'To-morrow morning, at half after eight o'clock,' replied the serjeant. 'You'll go abroad--a country where it's all sunshine and plunder--the finest climate in the world.'
'To go abroad,' said Joe, shaking hands with him, 'is the very thing I want. You may expect me.'
'You're the kind of lad for us,' cried the serjeant, holding Joe's hand in his, in the excess of his admiration. 'You're the boy to push your fortune. I don't say it because I bear you any envy, or would take away from the credit of the rise you'll make, but if I had been bred and taught like you, I'd have been a colonel by this time.'
'Tush, man!' said Joe, 'I'm not so young as that. Needs must when the devil drives; and the devil that drives me is an empty pocket and an unhappy home. For the present, good-bye.'
'For king and country!' cried the serjeant, flourishing his cap.
'For bread and meat!' cried Joe, snapping his fingers. And so they parted.
He had very little money in his pocket; so little indeed, that after paying for his breakfast (which he was too honest and perhaps too proud to score up to his father's charge) he had but a penny left. He had courage, notwithstanding, to resist all the affectionate importunities of the serjeant, who waylaid him at the door with many protestations of eternal friendship, and did in particular request that he would do him the favour to accept of only one shilling as a temporary accommodation. Rejecting his offers both of cash and credit, Joe walked away with stick and bundle as before, bent upon getting through the day as he best could, and going down to the locksmith's in the dusk of the evening; for it should go hard, he had resolved, but he would have a parting word with charming Dolly Varden.
He went out by Islington and so on to Highgate, and sat on many stones and gates, but there were no voices in the bells to bid him turn. Since the time of noble Whittington, fair flower of merchants, bells have come to have less sympathy with humankind. They only ring for money and on state occasions. Wanderers have increased in number; ships leave the Thames for distant regions, carrying from stem to stern no other cargo; the bells are silent; they ring out no entreaties or regrets; they are used to it and have grown worldly.
Joe bought a roll, and reduced his purse to the condition (with a difference) of that celebrated purse of Fortunatus, which, whatever were its favoured owner's necessities, had one unvarying amount in it. In these real times, when all the Fairies are dead and buried, there are still a great many purses which possess that quality. The sum-total they contain is expressed in arithmetic by a circle, and whether it be added to or multiplied by its own amount, the result of the problem is more easily stated than any known in figures.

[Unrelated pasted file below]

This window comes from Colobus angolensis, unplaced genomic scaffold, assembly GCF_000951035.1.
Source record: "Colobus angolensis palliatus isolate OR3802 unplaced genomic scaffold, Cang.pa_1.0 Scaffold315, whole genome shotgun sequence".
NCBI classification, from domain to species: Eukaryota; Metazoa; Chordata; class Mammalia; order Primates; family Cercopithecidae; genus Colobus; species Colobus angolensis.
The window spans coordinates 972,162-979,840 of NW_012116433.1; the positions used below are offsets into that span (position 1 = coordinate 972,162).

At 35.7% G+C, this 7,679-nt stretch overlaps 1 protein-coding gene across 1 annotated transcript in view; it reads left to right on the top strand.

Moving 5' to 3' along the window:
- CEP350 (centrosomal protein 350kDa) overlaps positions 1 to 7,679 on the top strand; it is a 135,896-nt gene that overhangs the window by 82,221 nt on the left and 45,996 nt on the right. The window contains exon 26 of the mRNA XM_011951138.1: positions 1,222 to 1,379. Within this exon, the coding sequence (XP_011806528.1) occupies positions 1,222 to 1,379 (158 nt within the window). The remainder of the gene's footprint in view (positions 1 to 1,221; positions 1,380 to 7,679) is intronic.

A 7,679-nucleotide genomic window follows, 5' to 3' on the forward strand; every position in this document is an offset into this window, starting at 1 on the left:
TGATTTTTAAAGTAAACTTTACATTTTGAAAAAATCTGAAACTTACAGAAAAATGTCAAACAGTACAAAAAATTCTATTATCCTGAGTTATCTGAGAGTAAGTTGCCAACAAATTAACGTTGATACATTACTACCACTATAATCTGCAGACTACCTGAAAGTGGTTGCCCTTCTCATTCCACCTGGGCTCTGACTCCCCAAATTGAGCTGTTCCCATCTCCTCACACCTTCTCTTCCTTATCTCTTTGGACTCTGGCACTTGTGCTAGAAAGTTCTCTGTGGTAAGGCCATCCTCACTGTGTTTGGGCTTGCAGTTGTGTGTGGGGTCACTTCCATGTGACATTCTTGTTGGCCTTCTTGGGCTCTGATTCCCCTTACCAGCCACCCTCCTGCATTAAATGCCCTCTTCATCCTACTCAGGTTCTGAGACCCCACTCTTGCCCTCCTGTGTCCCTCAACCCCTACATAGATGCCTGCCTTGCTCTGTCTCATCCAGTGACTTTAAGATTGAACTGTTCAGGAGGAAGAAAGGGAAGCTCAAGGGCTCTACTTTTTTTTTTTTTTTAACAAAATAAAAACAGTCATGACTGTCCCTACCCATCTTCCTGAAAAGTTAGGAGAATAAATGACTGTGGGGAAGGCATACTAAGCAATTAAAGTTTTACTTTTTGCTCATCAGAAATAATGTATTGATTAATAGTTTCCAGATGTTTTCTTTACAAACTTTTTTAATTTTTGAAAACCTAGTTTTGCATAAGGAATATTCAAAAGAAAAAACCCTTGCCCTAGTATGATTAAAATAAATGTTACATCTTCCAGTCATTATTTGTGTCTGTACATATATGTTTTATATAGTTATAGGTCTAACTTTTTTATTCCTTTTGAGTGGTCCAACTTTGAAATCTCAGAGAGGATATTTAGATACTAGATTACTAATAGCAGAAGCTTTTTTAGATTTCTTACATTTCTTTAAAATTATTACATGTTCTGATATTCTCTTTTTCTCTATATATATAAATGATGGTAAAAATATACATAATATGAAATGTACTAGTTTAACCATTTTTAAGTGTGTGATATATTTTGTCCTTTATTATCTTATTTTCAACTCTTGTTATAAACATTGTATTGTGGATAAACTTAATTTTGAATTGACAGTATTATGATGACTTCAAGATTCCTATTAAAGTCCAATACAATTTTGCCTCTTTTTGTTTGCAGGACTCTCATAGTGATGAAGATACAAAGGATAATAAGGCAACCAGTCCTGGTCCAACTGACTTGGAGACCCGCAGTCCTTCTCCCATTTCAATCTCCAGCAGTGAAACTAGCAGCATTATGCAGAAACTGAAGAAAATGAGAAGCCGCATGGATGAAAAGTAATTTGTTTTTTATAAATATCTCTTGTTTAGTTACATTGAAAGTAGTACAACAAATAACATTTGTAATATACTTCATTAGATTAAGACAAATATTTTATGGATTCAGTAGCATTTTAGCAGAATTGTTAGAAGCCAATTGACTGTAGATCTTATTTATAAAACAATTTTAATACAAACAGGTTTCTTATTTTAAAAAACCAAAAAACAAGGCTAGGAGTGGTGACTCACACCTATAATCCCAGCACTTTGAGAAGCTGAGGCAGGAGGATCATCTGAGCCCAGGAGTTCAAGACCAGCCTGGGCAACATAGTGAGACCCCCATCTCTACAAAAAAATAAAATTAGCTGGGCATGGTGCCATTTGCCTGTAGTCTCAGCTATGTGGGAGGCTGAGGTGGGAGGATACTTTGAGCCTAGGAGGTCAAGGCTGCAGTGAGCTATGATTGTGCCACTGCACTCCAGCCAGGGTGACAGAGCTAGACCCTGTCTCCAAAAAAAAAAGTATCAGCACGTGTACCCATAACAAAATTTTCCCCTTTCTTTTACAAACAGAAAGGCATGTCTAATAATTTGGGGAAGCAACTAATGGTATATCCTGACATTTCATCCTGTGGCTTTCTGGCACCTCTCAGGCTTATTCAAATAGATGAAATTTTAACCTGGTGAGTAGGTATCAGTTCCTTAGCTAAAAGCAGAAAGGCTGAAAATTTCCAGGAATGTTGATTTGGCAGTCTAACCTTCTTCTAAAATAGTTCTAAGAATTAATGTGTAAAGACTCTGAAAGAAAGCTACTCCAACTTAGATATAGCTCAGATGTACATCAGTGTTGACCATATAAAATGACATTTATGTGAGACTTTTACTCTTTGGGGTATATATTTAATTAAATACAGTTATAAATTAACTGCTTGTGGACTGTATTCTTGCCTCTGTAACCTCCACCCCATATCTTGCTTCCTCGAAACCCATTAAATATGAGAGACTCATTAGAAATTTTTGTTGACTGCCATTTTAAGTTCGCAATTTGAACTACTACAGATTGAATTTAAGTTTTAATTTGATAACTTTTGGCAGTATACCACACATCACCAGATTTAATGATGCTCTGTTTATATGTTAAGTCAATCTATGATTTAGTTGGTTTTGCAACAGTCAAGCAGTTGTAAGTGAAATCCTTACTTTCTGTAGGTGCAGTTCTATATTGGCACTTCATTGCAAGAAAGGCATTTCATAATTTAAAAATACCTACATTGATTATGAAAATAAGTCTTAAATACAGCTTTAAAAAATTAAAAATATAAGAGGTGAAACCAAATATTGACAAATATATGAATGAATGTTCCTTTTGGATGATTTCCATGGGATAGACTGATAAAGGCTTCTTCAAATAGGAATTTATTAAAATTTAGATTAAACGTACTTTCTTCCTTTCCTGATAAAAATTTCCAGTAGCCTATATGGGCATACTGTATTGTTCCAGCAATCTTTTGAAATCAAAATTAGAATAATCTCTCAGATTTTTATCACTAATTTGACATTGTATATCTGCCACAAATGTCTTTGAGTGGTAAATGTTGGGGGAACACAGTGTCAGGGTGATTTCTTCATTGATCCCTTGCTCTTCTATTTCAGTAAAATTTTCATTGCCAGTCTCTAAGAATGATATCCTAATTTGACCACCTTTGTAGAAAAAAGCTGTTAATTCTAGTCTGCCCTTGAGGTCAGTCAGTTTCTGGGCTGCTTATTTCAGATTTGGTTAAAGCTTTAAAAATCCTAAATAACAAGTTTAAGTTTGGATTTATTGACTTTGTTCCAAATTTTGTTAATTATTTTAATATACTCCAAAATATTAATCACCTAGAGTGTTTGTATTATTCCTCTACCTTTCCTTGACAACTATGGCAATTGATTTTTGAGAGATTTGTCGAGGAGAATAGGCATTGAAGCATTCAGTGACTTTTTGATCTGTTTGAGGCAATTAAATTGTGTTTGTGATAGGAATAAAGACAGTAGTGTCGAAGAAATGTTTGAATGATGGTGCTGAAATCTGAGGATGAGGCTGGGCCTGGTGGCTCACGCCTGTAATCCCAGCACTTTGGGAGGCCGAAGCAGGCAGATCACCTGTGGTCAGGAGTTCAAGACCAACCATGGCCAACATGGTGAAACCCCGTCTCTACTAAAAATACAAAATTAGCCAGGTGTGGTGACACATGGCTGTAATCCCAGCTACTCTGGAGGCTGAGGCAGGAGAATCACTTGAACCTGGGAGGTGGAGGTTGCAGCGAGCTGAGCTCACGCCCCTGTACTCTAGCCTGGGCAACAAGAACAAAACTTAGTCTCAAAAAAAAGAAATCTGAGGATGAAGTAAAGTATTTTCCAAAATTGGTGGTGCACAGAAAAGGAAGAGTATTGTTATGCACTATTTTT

Evening drew on at last. With the desolate and solitary feeling of one who had no home or shelter, and was alone utterly in the world for the first time, he bent his steps towards the locksmith's house. He had delayed till now, knowing that Mrs Varden sometimes went out alone, or with Miggs for her sole attendant, to lectures in the evening; and devoutly hoping that this might be one of her nights of moral culture.
He had walked up and down before the house, on the opposite side of the way, two or three times, when as he returned to it again, he caught a glimpse of a fluttering skirt at the door. It was Dolly's--to whom else could it belong? no dress but hers had such a flow as that. He plucked up his spirits, and followed it into the workshop of the Golden Key.
His darkening the door caused her to look round. Oh that face! 'If it hadn't been for that,' thought Joe, 'I should never have walked into poor Tom Cobb. She's twenty times handsomer than ever. She might marry a Lord!'
He didn't say this. He only thought it--perhaps looked it also. Dolly was glad to see him, and was SO sorry her father and mother were away from home. Joe begged she wouldn't mention it on any account.